Daf Yomi Sotah 45
The pro-life versus pro-choice debate was heating up and so the government decided to put together a religious advisory committee.
The chair of the committee turns to the priest and poses the question to him, “When does life begin?”
The priest replies, “According to our faith, life begins at conception.”
The chair notes his response and then repeats the question to the minister, “When does life begin?”
The minister thinks for a moment and says, “Honestly, life truly begins when the embryo begins to form.”
Finally, the chair looks at the rabbi and asks his opinion, “Rabbi, when does life begin?”
The rabbi strokes his beard and repeats the question, gazing Heavenward. “Yes, indeed, when does life begin?” he sings softly to himself. “Life begins, I must say, when your youngest child graduates college, finds a job, gets married, and moves out. That’s when life begins!”
The Torah states, “When a corpse is found upon the ground that Hashem your G-d has given you to inherit, fallen in the field, unknown who killed it. The elders and officers shall go out and measure the distance to the cities around the corpse. The elders of the city closest to the corpse shall take a calf . . . and decapitate the calf in the valley. . . . and they shall say: our hands did not spill this blood . . . and the blood shall be atonement for them.”
Mishnah: If they found the dead man’s head in one place and his body in another, we bring the head to the body, according to Rabbi Eliezer. Rabb Akiva says we take the body to the head. From what part of the body would they measure (the distance to the nearest city)? Rabbi Eliezer says from his navel. Rabbi Akiva says from his nose.
Gemara: What is the basis of their debate? Rabbi Akiva believes the primary life-force is in the nostrils; while Rabbi Eliezer maintains that the primary life-force is in the navel. Let us say that their debate parallels the mishnaic debate concerning from where an embryo begins to form. The first opinion is from the head. Aba Shaul says from the mid-section. But indeed, we could even say that Aba Shaul agrees with Rabbi Akiva, for Aba Shaul is only talking about beginning of life – when life begins it is from the mid-section. But concerning life generally, everyone might agree that it is in the nose, as the Torah states, “And He blew into his nose the breath of life.”
The Gemara here, of course, is not discussing when life begins, but from where life begins. And the Gemara suggests that knowing where life begins can shed light on where life ends. Of what consequence is the question of where life ends? For the talmudic discussion here, we need to know whether life ends in the head or the body in order to determine from where to measure if we find a corpse.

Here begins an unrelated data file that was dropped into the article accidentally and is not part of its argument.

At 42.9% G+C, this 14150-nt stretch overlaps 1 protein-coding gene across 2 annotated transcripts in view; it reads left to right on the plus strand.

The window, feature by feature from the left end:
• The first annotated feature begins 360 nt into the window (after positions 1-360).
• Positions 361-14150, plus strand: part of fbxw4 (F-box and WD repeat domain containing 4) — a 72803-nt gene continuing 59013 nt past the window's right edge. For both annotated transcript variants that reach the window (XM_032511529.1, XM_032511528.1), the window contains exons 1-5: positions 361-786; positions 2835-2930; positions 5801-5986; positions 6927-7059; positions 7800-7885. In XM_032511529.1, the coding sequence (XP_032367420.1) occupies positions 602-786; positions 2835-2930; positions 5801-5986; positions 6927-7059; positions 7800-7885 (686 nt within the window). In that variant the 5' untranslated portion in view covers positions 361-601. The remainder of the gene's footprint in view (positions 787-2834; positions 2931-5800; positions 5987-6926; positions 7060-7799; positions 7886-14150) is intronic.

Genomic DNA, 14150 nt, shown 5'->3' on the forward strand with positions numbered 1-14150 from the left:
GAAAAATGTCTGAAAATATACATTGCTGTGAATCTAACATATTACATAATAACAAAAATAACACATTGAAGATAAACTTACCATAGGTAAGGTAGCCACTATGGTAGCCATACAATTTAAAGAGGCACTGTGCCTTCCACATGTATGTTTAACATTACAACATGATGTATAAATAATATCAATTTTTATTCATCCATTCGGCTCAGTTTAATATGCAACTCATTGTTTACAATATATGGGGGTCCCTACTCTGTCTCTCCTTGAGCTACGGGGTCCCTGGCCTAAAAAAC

But today, there is another major practical implication of the question of where life ends. And that is the question of organ donation. A lot of people mistakenly believe that Jewish law prohibits organ donation. After all, is there not an obligation to be buried completely intact? Ordinarily, that is indeed the case. But where we having a competing obligation to save a life, we most certainly should endeavour to put our organs to good use by donating them to a living person in need of a transplant!
The problem with organ donation, however, is that by the time a person is dead, the organs are mostly useless for harvesting. So when are successfully transplanted organs harvested? It occurs in the case of brain death. Sometimes a person’s brain may cease to function while their other organs are still operating. It is at that point that we could take his heart or other mid-section organs for donation. The question is, though, by taking out his heart, are we killing him? Or was he already dead once his brain activity ceased?
That question is a complex halachic dilemma. But we see that it is not a new question. Already in the Mishnah, we find Rabbi Akiva and Rabbi Eliezer debating the question of the main source of life. Is it the body or the head? And in another Mishnah, we find Aba Shaul’s debate: does life begin from the head or the body? In other words, what comes first, the head or the heart? Likewise, our question is: when is halachic time of death, when the brain ceases to function or when the heart stops beating?
It is an important discussion and if you haven’t thought about organ donation, it’s time to have a conversation with your rabbi about which organs you may donate and which you may not. You could be saving multiple lives!
What’s more, even before you die, there are organs you could be donating during your lifetime that everyone agrees is permissible, if not obligatory! For example, most healthy people have two kidneys. You really only need one to live. You know why Hashem gave you two kidneys? So that you could have the opportunity to use one to save the life of another human being whose kidneys have failed. The risks associated with kidney donation are minimal, but the spiritual rewards are tremendous. The Talmud says that “One who saves one life, it is as if he saved an entire world!”
The Torah loves life. We are obligated to do whatever we can to protect the sanctity of life, both at the beginning and the end. May you merit dedicating the blessings of life you were given to bestow life upon others!